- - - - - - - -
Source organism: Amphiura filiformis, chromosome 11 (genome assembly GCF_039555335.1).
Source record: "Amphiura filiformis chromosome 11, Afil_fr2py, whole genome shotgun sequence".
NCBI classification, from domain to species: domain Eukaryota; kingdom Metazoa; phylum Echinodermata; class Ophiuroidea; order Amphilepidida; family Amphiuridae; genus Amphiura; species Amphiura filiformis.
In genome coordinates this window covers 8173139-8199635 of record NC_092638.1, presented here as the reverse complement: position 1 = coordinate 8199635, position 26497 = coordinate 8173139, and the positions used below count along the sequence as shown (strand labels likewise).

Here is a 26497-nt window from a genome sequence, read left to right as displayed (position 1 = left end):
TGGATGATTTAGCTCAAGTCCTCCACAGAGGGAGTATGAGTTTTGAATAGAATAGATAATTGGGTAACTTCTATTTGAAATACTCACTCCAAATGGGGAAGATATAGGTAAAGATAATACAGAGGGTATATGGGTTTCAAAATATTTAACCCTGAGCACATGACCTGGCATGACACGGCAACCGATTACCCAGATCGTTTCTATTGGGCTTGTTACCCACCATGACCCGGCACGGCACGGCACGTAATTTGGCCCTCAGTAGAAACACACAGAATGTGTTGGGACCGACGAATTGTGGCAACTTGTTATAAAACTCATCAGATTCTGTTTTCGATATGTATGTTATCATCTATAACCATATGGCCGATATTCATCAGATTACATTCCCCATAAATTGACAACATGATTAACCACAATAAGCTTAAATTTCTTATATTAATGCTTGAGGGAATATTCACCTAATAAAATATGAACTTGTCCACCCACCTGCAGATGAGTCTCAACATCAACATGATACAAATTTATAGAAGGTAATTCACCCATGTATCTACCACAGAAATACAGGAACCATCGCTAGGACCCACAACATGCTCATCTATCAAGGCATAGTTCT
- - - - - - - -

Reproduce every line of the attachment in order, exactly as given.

Source organism: Amphiura filiformis, chromosome 11 (genome assembly GCF_039555335.1).
Source record: "Amphiura filiformis chromosome 11, Afil_fr2py, whole genome shotgun sequence".
NCBI classification, from domain to species: domain Eukaryota; kingdom Metazoa; phylum Echinodermata; class Ophiuroidea; order Amphilepidida; family Amphiuridae; genus Amphiura; species Amphiura filiformis.
In genome coordinates this window covers 8173139-8199635 of record NC_092638.1, presented here as the reverse complement: position 1 = coordinate 8199635, position 26497 = coordinate 8173139, and the positions used below count along the sequence as shown (strand labels likewise).

Here is a 26497-nt window from a genome sequence, read left to right as displayed (position 1 = left end):
TGGATGATTTAGCTCAAGTCCTCCACAGAGGGAGTATGAGTTTTGAATAGAATAGATAATTGGGTAACTTCTATTTGAAATACTCACTCCAAATGGGGAAGATATAGGTAAAGATAATACAGAGGGTATATGGGTTTCAAAATATTTAACCCTGAGCACATGACCTGGCATGACACGGCAACCGATTACCCAGATCGTTTCTATTGGGCTTGTTACCCACCATGACCCGGCACGGCACGGCACGTAATTTGGCCCTCAGTAGAAACACACAGAATGTGTTGGGACCGACGAATTGTGGCAACTTGTTATAAAACTCATCAGATTCTGTTTTCGATATGTATGTTATCATCTATAACCATATGGCCGATATTCATCAGATTACATTCCCCATAAATTGACAACATGATTAACCACAATAAGCTTAAATTTCTTATATTAATGCTTGAGGGAATATTCACCTAATAAAATATGAACTTGTCCACCCACCTGCAGATGAGTCTCAACATCAACATGATACAAATTTATAGAAGGTAATTCACCCATGTATCTACCACAGAAATACAGGAACCATCGCTAGGACCCACAACATGCTCATCTATCAAGGCATAGTTCT